Sales of Funeral of a Muslim (穆斯林的葬礼, 霍达著), Huo Da’s classic saga of a Hui family in Beijing that spans the turbulent years of the Japanese invasion, World War II and part of the Cultural Revolution, have now topped three million copies, according to a press conference held in the capital on September 11 (突破).
This arguably makes the tale, which won the Mao Dun Literature Award in 1991, the most popular ethnic-themed novel ever written by a non-Han writer — Huo Da is a Hui, who are principally ethnic Muslims numbering around ten million.
From the synopsis at Paper Republic:
If the novel is not well known in the West, neither are the Hui, the “other” dominant Muslim people in China who actually number over ten million. Unlike the Turkic-speaking Uyghur of Xinjiang, the Hui are descendants of Silk Road travelers — Arab, Persian and Central Asians — who married Han Chinese and converted to Islam, itself introduced during the Tang Dynasty by Arab traders.
Apart from its power as a tale of love and history, Funeral of a Muslim has played a unique role in introducing Islam to Chinese readers, many of whom know little about the Muslim communities that have made up a part of Chinese society for
centuries. Apart from descriptions of Muslim customs and rituals, the novel was instrumental in launching public discussion of the essentially multi-cultural nature of China, even stirring up controversy for its direct address of latent ethnic tensions.
It continues to be a favorite with readers for its depiction of the ways in which the strictures of history, culture, and religion influence the courses of individual loves: guiding, shaping, curbing, destroying.
Like to read an English excerpt from the novel? Click here.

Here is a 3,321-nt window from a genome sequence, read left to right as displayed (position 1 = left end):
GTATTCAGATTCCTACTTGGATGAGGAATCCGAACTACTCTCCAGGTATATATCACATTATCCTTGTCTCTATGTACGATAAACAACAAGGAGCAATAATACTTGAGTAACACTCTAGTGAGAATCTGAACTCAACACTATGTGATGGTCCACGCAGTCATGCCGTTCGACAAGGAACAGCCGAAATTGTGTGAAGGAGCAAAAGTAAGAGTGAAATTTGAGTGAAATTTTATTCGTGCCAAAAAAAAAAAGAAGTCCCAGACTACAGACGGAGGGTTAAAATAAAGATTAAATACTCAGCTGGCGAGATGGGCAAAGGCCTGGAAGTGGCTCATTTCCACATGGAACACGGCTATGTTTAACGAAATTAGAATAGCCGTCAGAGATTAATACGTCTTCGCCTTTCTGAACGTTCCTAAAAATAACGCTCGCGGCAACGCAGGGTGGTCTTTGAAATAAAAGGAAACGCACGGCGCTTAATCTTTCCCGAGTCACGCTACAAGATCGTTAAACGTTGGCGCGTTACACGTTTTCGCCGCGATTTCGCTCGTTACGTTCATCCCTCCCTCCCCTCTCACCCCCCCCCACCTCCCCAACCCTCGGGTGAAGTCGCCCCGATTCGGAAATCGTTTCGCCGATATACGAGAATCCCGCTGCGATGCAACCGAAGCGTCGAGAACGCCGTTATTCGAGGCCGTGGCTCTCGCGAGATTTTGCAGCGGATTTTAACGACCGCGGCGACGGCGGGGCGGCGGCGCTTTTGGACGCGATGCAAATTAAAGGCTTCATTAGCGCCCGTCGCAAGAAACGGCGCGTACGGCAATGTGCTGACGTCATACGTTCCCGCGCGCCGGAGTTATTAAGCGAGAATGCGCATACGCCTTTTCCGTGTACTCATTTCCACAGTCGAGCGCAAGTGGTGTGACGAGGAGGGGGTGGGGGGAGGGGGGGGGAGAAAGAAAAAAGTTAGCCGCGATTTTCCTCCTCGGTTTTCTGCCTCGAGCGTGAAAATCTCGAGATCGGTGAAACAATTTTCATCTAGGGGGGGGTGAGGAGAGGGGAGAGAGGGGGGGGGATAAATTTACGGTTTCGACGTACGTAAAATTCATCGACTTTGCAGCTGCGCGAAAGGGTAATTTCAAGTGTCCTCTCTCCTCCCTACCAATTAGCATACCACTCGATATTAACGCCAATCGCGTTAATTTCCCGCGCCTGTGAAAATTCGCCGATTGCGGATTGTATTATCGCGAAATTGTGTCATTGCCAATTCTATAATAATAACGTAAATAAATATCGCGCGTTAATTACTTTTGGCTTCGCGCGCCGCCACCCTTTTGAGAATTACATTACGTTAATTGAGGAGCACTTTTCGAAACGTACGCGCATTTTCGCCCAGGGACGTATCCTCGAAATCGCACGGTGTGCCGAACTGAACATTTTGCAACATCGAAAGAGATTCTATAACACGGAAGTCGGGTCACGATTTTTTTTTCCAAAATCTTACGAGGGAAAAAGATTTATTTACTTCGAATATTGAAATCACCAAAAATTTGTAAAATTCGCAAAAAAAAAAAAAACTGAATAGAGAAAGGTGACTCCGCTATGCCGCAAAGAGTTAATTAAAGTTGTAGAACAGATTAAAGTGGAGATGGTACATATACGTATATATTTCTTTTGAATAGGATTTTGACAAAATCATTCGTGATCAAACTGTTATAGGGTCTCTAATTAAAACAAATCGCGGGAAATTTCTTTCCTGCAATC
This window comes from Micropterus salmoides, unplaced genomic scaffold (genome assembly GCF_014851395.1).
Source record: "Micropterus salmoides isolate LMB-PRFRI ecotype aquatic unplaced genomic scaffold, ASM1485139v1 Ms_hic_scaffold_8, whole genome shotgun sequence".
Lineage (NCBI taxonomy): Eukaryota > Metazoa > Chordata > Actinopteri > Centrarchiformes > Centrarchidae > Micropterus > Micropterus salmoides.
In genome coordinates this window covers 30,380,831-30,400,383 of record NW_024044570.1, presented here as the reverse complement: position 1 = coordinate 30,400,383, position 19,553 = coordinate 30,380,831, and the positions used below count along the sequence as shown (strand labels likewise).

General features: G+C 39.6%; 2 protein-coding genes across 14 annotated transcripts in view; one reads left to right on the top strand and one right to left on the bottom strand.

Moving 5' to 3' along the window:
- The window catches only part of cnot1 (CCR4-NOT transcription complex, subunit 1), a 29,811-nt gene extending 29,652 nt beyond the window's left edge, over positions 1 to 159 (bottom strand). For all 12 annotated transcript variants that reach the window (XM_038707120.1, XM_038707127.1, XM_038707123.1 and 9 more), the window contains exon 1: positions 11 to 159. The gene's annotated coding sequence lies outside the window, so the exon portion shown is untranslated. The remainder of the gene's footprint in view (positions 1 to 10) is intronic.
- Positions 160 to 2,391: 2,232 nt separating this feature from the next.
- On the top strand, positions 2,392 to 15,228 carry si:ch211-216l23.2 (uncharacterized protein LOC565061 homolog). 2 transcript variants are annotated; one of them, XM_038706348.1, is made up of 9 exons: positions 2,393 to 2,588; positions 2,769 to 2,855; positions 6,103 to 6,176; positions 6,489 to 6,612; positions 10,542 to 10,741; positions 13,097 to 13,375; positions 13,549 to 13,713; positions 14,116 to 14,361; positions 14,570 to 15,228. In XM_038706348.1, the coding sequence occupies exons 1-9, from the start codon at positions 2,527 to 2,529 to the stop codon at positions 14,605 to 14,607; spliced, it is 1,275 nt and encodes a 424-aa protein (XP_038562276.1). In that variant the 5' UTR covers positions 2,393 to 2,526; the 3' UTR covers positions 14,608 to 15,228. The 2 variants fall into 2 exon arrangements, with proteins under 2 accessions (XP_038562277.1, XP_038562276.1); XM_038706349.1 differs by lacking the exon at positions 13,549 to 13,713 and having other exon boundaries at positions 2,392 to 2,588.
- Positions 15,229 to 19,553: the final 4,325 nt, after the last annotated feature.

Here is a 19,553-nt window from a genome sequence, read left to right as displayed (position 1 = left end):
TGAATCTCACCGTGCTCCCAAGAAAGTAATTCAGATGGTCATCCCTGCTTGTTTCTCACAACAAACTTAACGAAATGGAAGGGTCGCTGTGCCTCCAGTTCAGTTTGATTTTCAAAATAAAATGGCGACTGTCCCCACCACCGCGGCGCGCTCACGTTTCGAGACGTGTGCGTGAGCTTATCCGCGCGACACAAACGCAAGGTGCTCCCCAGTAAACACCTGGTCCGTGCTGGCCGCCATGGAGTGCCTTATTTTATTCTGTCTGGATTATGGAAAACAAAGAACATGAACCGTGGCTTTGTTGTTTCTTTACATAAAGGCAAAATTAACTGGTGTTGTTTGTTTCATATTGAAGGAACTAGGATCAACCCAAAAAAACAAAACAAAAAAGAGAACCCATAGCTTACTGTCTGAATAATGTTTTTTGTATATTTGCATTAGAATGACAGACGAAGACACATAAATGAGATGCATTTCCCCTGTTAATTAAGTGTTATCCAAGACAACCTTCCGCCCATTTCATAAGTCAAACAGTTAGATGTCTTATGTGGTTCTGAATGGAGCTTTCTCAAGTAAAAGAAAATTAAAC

Several news items reported that at the news conference, Huo Da revealed she is negotiating the rights for a TV series to be based on her novel. The promotion of her novel and the possibility of a regular TV progam come at a time when China is at pains to highlight the fair treatment of Muslims, given the negative publicity generated by the 2014 Kunming train station attack, reportedly carried out by Uyghur separatists, and the government’s fierce crackdown on Uyghur culture in Xinjiang. By comparison with Uyghur, Hui are widely regarded in China as law-abiding, “good” Muslims who are better integrated into mainstream Chinese society.
On the literary translation front that targets international audiences, both Hui and Uyghur writers are getting a helping hand from the authorities. Since 2013, the China Writers Association has subsidized an ongoing project to enable translation and publication of fiction by ethnic writers (当代少数民族文学对外翻译工程), according to Li Jingze, Secretary of the China Writers Association (Export Strategies). Some 54 “projects” were undertaken in 2013-14, and “almost half have been published.”
I requested and received a list of those titles that have been published so far — 26 out the total 54. They include 6 by Hui and 2 by Uyghur writers:
A She (Uyghur): 奔跑的骨头 into Arabic, 阿舍著
Bao Dongni (Hui): 问题非儿 into Korean, 保冬妮著